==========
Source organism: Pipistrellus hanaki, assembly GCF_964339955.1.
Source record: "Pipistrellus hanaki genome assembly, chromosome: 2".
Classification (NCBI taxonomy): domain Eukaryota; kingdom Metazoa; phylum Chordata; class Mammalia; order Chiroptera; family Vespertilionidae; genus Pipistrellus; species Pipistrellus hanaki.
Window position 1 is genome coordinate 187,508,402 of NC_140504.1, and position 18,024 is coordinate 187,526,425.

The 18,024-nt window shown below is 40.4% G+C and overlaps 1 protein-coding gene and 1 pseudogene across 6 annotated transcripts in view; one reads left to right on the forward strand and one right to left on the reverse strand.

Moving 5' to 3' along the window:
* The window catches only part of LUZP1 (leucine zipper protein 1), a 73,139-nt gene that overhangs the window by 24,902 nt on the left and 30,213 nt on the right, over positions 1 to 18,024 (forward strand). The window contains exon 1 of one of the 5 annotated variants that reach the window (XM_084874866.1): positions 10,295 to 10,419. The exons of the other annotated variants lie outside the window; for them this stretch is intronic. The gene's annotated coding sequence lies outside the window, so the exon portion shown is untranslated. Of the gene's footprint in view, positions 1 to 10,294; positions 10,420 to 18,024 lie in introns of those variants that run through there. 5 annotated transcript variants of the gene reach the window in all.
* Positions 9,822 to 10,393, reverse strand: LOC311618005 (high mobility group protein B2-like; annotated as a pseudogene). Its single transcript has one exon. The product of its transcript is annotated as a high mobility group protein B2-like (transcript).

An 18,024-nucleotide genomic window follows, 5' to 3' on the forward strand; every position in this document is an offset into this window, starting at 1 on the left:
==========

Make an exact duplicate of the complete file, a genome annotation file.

Source organism: Pipistrellus hanaki, assembly GCF_964339955.1.
Source record: "Pipistrellus hanaki genome assembly, chromosome: 2".
Classification (NCBI taxonomy): domain Eukaryota; kingdom Metazoa; phylum Chordata; class Mammalia; order Chiroptera; family Vespertilionidae; genus Pipistrellus; species Pipistrellus hanaki.
Window position 1 is genome coordinate 187,508,402 of NC_140504.1, and position 18,024 is coordinate 187,526,425.

The 18,024-nt window shown below is 40.4% G+C and overlaps 1 protein-coding gene and 1 pseudogene across 6 annotated transcripts in view; one reads left to right on the forward strand and one right to left on the reverse strand.

Moving 5' to 3' along the window:
* The window catches only part of LUZP1 (leucine zipper protein 1), a 73,139-nt gene that overhangs the window by 24,902 nt on the left and 30,213 nt on the right, over positions 1 to 18,024 (forward strand). The window contains exon 1 of one of the 5 annotated variants that reach the window (XM_084874866.1): positions 10,295 to 10,419. The exons of the other annotated variants lie outside the window; for them this stretch is intronic. The gene's annotated coding sequence lies outside the window, so the exon portion shown is untranslated. Of the gene's footprint in view, positions 1 to 10,294; positions 10,420 to 18,024 lie in introns of those variants that run through there. 5 annotated transcript variants of the gene reach the window in all.
* Positions 9,822 to 10,393, reverse strand: LOC311618005 (high mobility group protein B2-like; annotated as a pseudogene). Its single transcript has one exon. The product of its transcript is annotated as a high mobility group protein B2-like (transcript).

An 18,024-nucleotide genomic window follows, 5' to 3' on the forward strand; every position in this document is an offset into this window, starting at 1 on the left: